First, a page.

The extent of the share (England, Wales and Northern Ireland): practice where there is no documentary evidence of an express trust
Where an asset other than land is concerned, there is rarely any documentary evidence of an express trust.
When investigating joint property you should in the first instance regard the deceased as having been beneficially entitled to an interest in a joint tenancy (IHTM15082) if:
- the property passed on their death beneficially by survivorship (IHTM15081) to the other joint owners,
- the deceased could have severed the joint tenancy (IHTM15082) (which you should normally assume), and
- the deceased’s share in the property is in the same proportion to their actual enjoyment of the income from the property. If it is not in the same proportion you should consider whether an oral trust (IHTM15045) exists.
If these conditions are not satisfied you need to establish what was intended when the joint ownership began (IHTM15041). You need to obtain evidence to show the intentions of the joint owners. Evidence can be:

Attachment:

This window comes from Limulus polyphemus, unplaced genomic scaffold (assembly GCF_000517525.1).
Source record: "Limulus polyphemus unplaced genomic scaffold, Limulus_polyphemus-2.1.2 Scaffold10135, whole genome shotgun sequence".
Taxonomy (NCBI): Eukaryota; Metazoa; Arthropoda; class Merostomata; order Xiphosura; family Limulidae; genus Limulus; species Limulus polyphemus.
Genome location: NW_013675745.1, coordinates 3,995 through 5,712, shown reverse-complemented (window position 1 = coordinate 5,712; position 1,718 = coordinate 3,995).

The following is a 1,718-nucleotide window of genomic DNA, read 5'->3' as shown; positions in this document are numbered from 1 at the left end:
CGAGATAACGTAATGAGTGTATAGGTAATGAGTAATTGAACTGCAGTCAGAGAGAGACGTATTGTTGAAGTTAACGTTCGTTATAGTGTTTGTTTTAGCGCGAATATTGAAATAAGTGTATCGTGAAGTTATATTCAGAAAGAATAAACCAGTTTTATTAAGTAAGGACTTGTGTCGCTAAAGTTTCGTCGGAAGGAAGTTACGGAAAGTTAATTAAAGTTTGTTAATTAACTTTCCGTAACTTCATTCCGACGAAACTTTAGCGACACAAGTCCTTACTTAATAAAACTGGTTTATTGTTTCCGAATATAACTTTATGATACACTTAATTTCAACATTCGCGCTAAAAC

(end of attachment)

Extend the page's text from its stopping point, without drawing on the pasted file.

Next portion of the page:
- documents from the time when the ownership began,
- later documents which throw light on the earlier intentions,
- statements from the surviving owners,
- statements from other people who knew what happened (but you must consider the issue of confidentiality very carefully when obtaining this sort of evidence).
- evidence from the conduct of the joint owners at the time the ownership began.
Establishing the intentions of the beneficial owners where there is no document can be a complex matter. So you should consider referring the matter to your Manager at an early stage if you wish to challenge the beneficial share included in an IHT400 (IHTM10021).